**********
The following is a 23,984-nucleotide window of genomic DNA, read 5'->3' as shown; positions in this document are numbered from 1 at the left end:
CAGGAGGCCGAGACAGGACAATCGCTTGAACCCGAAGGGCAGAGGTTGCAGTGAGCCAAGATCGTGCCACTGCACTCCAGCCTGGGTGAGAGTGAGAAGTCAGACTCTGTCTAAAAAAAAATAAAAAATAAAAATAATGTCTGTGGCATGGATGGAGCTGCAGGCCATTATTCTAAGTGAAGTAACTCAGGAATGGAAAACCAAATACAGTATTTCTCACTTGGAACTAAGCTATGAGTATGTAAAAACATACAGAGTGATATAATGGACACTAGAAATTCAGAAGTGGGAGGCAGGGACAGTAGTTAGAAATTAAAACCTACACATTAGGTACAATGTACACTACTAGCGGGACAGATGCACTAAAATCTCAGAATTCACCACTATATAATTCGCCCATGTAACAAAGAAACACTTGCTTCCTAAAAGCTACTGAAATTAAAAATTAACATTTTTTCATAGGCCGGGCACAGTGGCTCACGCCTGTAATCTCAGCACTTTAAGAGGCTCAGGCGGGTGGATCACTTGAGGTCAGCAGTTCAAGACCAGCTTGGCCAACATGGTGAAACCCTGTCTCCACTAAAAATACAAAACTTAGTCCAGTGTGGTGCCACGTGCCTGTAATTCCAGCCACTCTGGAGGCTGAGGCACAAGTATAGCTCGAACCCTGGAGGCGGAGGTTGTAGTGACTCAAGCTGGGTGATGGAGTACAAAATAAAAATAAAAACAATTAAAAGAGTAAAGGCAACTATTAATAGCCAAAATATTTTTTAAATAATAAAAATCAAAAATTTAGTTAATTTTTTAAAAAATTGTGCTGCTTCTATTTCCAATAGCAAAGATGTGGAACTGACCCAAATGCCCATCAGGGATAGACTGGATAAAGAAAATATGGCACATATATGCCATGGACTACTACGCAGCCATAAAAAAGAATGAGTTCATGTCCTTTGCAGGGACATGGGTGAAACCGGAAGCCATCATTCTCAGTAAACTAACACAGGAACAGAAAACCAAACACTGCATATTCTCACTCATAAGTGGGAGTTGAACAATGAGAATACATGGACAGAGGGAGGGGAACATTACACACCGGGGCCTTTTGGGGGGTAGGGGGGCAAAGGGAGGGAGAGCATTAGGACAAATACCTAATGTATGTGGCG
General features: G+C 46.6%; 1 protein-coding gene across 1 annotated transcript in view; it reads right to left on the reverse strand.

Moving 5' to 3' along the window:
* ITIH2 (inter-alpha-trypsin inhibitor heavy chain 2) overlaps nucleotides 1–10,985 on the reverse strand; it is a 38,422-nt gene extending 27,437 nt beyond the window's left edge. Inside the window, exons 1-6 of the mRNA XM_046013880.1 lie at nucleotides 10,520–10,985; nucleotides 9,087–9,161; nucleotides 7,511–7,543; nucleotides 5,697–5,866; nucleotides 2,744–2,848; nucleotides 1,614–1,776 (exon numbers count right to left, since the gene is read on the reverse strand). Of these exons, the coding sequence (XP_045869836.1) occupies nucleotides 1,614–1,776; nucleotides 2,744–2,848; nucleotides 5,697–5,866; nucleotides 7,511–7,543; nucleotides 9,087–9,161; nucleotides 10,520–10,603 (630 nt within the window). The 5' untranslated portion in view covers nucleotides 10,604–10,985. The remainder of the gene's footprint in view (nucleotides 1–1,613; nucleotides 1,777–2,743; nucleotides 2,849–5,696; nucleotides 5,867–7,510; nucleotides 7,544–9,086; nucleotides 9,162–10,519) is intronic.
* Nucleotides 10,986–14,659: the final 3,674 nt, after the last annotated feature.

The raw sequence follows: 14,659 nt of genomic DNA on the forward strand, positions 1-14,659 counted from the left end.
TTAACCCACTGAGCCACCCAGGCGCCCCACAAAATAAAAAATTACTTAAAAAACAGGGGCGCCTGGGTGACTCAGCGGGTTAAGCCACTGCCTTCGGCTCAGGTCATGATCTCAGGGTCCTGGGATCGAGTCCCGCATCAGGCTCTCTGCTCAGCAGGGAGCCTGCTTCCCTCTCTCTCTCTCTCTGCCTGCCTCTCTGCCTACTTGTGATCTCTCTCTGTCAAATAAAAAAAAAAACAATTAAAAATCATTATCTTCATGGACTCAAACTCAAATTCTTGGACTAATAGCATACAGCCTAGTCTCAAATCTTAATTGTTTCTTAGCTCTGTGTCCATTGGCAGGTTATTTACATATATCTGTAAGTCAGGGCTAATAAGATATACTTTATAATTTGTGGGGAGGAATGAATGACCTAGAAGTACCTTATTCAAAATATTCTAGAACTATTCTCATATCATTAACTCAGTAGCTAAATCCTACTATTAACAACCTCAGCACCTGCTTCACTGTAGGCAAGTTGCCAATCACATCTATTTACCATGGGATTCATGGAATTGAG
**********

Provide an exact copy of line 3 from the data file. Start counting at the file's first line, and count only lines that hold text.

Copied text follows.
General features: G+C 46.6%; 1 protein-coding gene across 1 annotated transcript in view; it reads right to left on the reverse strand.